After three years of consistent numbers of reported incidents from 2010 to 2012 (hovering between 33,000 and 35,000 among agencies) 2013 saw a spike to 46,160, according to data pulled from the Homeland Security Department’s US Computer Emergency Readiness Team. A report from the Government Accountability Office, released recently, didn’t provide much explanation for the spike, but did note agencies generally fell short of doing enough to prevent it from happening again.

However Edward Snowden's leaks of classified documents from the US National Security Agency have revealed that America spies - and their British counterparts at GCHQ - now use that very same Internet to sweep up vast amounts of data from the digital trail we leave every day.

It isn't simply that they mine social media updates and the information we already give to companies. The NSA and GCHQ have allegedly tapped into the Internet's structure.
US intelligence leaker Edward Snowden has also described himself as a trained spy specialising in electronic surveillance, dismissing claims he was a mere low-level analyst.
In an interview with NBC, he reiterated that he had worked undercover overseas for the CIA and NSA.

He said the US got better intelligence from computers than human agents.

Then recently the NSA released an email Edward Snowden had sent to its general counsel. The spy agency was responding to NBC News reporting that it had confirmed that the NSA had received an email from Snowden before he leaked all those documents expressing "policy and legal" concerns.

This report seemed to bolster Snowden's claim that he had alerted intelligence officials of his profound concerns about the NSA's extensive surveillance programs before taking matters into his own hand and becoming a whistleblower. But when the NSA put out the email—claiming it was the only communication of this sort it had received from Snowden—there was a surprise: Snowden had not contacted the NSA's top lawyers about possible abuses within the NSA. He had asked questions regarding information in a training course. The course had covered the "Hierarchy of Governing Authorities" for federal action. At the top of the chain was the US Constitution. Right below were federal statutes and presidential executive orders. Snowden wanted to know which of the two ranked higher. "My understanding is that EOs may be superseded by federal statutes, but EOs may not override statute," he wrote. " Am I incorrect in this?" And he had a similar question about Pentagon regulations and Office of Director of National Intelligence (ODNI) rules.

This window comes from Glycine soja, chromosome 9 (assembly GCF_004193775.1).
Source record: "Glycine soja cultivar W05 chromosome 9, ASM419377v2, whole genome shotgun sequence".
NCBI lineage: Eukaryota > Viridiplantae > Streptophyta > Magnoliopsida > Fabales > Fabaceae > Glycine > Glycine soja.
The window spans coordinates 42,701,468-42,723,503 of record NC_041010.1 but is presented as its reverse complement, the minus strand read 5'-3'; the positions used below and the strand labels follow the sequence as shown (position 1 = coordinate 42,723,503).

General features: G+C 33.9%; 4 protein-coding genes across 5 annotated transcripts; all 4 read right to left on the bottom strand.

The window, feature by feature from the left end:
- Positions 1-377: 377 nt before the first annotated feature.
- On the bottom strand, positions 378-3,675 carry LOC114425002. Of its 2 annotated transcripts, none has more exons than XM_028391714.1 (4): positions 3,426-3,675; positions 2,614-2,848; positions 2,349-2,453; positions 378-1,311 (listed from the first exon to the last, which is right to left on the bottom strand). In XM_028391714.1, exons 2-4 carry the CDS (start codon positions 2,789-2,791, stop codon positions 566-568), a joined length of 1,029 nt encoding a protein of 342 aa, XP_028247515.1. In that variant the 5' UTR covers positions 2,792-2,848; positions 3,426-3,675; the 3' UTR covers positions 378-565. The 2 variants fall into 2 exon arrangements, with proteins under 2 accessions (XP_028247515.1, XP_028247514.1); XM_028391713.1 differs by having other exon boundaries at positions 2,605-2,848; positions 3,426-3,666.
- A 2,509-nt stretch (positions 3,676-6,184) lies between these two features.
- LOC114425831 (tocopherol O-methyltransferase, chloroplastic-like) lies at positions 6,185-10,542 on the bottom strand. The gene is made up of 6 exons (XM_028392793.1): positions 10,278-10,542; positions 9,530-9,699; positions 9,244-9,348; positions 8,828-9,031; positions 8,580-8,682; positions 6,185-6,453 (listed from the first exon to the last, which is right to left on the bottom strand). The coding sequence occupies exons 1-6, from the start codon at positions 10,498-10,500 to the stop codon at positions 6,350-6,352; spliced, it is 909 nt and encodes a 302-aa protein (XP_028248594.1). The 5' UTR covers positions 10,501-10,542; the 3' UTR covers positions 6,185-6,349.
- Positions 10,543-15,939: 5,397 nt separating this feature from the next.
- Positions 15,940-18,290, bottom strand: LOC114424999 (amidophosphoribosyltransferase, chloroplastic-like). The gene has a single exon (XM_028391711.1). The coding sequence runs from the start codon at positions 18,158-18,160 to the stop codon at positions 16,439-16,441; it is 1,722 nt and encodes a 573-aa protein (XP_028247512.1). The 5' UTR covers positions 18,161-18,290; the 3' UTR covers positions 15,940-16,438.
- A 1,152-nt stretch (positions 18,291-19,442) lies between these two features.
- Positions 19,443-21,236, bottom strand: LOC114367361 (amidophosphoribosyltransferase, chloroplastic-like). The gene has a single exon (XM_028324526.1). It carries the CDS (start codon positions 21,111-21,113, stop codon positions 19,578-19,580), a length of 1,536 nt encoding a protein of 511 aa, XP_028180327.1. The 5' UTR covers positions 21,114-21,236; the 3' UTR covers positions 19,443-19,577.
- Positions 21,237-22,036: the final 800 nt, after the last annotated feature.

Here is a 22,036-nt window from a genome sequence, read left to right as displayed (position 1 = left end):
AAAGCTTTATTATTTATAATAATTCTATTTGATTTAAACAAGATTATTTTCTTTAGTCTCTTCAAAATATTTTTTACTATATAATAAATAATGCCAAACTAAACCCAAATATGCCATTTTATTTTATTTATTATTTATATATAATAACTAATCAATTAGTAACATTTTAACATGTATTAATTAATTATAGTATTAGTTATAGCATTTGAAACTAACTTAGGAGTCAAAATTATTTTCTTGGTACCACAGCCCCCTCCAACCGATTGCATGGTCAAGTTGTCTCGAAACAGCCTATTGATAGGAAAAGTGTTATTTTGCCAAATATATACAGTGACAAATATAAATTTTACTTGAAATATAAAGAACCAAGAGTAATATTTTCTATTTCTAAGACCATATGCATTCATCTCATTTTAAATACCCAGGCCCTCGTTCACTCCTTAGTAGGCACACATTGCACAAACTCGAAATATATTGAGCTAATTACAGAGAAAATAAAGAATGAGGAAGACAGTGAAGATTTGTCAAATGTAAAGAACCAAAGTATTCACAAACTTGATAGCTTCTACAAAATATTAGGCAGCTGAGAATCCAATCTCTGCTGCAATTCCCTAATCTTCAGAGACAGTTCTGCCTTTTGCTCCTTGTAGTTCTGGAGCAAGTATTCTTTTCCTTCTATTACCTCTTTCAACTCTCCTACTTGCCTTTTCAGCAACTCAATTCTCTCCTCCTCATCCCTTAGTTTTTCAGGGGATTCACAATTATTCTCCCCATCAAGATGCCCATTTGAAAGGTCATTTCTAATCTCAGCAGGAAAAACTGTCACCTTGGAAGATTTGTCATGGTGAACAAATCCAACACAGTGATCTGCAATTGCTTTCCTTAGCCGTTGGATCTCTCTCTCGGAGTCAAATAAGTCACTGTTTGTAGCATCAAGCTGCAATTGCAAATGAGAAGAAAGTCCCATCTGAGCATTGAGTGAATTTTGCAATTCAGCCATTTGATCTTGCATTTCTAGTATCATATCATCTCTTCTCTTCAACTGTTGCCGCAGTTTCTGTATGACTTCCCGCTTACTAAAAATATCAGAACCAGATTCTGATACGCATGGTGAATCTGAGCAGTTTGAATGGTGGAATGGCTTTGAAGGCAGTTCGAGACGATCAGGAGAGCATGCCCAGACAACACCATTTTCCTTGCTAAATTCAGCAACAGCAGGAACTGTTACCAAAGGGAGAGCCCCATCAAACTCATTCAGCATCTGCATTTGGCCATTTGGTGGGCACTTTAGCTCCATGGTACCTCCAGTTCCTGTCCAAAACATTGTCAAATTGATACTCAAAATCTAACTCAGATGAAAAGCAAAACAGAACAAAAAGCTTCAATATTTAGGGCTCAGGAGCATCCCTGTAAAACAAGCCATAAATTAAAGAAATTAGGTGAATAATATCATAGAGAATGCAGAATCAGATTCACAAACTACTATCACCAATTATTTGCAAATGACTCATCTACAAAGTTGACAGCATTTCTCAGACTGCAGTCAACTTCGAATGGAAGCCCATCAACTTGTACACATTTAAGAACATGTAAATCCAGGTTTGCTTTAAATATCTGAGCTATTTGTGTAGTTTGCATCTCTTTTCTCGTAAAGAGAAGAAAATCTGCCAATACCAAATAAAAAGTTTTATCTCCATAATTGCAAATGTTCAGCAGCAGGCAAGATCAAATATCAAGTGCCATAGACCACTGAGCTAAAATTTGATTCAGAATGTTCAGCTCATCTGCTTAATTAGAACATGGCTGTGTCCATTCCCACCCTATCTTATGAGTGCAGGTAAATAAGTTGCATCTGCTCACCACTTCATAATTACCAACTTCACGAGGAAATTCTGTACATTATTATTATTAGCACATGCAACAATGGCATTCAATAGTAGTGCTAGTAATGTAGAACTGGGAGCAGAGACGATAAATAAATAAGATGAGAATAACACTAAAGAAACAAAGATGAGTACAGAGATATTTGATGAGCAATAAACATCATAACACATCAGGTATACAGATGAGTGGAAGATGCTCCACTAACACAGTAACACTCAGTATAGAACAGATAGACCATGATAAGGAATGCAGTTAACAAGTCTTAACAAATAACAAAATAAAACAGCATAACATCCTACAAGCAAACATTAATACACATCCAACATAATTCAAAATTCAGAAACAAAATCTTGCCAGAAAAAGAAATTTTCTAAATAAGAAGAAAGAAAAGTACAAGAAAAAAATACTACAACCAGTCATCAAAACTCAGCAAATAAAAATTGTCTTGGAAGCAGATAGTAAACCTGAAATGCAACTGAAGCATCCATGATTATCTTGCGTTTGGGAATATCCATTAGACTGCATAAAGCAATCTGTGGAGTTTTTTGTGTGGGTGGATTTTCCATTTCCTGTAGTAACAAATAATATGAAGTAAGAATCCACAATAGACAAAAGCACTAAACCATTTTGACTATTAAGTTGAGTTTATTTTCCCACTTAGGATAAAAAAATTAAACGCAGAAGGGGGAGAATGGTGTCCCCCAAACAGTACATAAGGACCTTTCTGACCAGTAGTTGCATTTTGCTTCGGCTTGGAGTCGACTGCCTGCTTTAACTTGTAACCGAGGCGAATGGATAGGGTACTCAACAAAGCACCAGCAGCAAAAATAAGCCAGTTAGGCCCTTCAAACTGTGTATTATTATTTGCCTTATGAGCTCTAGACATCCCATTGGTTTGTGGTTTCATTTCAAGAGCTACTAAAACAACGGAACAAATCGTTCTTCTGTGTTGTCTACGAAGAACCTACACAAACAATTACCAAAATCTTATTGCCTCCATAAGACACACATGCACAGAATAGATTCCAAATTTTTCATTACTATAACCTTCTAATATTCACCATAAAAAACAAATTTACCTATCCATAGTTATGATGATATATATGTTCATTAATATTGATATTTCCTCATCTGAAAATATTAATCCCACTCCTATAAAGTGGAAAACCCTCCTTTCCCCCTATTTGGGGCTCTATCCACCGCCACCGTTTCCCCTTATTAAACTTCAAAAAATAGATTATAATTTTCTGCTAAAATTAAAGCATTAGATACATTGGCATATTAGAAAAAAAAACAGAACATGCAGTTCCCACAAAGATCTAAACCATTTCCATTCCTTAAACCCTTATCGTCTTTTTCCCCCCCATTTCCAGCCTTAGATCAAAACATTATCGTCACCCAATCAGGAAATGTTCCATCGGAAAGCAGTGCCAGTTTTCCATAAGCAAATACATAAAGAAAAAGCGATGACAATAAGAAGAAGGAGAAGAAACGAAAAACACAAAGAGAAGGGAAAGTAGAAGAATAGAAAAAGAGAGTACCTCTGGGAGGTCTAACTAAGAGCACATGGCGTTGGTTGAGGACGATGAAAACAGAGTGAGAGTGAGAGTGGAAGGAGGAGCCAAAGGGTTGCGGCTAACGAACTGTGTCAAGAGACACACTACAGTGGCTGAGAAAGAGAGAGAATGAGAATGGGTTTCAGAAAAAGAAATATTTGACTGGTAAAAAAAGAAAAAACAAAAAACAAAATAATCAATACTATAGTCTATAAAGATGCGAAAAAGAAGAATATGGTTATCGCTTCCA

Someone in the general counsel's office—the person's name is redacted—replied quickly and informed Snowden that EOs cannot override a statute and that Defense Department and ODNI regulations "are afforded similar precedence." This NSA official helpfully added, "Please give me a call if you would like to discuss further." Apparently, if the NSA is to be believed, Snowden was satisfied and did not follow up.

Several hours after the NSA released the Snowden email, Snowden told the Washington Post, "Today’s release is incomplete, and does not include my correspondence with the Signals Intelligence Directorate’s Office of Compliance, which believed that a classified executive order could take precedence over an act of Congress, contradicting what was just published. It also did not include concerns about how indefensible collection activities—such as breaking into the back-haul communications of major US Internet companies—are sometimes concealed under EO 12333 to avoid Congressional reporting requirements and regulations."

Snowden insisted that he had tried to work within the system: "If the White House is interested in the whole truth, rather than the NSA’s clearly tailored and incomplete leak today for a political advantage, it will require the NSA to ask my former colleagues, management, and the senior leadership team about whether I, at any time, raised concerns about the NSA’s improper and at times unconstitutional surveillance activities. It will not take long to receive an answer."

Snowden said there was other relevant emails (presumably sent to the NSA) "not just on this topic. I’m glad they’ve shown they have access to records they claimed just a few months ago did not exist, and I hope we’ll see the rest of them very soon." He maintained, "I showed numerous colleagues direct evidence of programs that those colleagues considered unconstitutional or otherwise concerning. Today’s strangely tailored and incomplete leak only shows the NSA feels it has something to hide."

If Snowden did have more extensive correspondence with the NSA, he and/or the agency should be able to resolve the question of what he sought to do before revealing the NSA's most important secrets.

While the initial disclosures by Edward Snowden revealed how US authorities are conducting mass surveillance on the world's communications, further reporting by the Guardian newspaper uncovered that UK intelligence services were just as involved in this global spying apparatus. Faced with the prospect of further public scrutiny and accountability, the UK Government gave the Guardian newspaper an ultimatum: hand over the classified documents or destroy them.